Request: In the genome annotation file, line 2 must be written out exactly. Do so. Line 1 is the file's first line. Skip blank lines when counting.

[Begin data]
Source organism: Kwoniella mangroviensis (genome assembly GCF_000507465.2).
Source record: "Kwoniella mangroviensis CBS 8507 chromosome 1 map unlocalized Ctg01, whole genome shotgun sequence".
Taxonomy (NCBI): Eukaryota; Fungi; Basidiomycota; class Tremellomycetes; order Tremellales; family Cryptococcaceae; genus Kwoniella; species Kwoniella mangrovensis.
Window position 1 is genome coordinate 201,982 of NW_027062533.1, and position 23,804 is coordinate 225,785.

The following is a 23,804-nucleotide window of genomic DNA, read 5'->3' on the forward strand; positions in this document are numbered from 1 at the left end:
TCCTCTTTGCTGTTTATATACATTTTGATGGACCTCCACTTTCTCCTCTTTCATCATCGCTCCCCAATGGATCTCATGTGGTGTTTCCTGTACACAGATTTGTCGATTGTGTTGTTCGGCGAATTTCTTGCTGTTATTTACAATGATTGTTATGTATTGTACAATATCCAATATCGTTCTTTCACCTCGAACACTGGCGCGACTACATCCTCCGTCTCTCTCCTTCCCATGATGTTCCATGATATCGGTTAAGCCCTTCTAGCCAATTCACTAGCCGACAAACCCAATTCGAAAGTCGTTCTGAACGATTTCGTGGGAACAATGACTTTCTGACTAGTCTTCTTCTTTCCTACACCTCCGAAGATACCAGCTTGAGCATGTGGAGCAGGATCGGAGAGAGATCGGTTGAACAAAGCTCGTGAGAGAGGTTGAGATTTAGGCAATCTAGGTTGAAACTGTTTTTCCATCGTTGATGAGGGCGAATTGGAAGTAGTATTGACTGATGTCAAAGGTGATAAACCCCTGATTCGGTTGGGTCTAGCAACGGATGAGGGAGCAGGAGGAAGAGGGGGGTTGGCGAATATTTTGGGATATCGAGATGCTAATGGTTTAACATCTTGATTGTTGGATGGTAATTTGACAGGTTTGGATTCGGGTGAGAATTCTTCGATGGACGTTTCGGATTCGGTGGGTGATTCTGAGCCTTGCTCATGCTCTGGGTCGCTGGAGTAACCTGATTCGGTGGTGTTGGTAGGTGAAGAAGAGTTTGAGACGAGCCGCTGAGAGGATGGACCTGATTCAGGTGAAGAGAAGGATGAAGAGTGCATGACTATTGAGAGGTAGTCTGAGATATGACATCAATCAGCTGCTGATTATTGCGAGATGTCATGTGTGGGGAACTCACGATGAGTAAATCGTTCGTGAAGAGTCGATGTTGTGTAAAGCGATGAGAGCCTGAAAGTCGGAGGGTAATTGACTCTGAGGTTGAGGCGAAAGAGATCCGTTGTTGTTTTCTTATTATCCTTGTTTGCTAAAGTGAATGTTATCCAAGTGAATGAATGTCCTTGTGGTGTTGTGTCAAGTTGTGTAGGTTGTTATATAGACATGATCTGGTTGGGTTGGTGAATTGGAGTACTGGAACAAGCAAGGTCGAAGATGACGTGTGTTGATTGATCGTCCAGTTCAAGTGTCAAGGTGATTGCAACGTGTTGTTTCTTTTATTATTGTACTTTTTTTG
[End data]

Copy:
Source record: "Kwoniella mangroviensis CBS 8507 chromosome 1 map unlocalized Ctg01, whole genome shotgun sequence".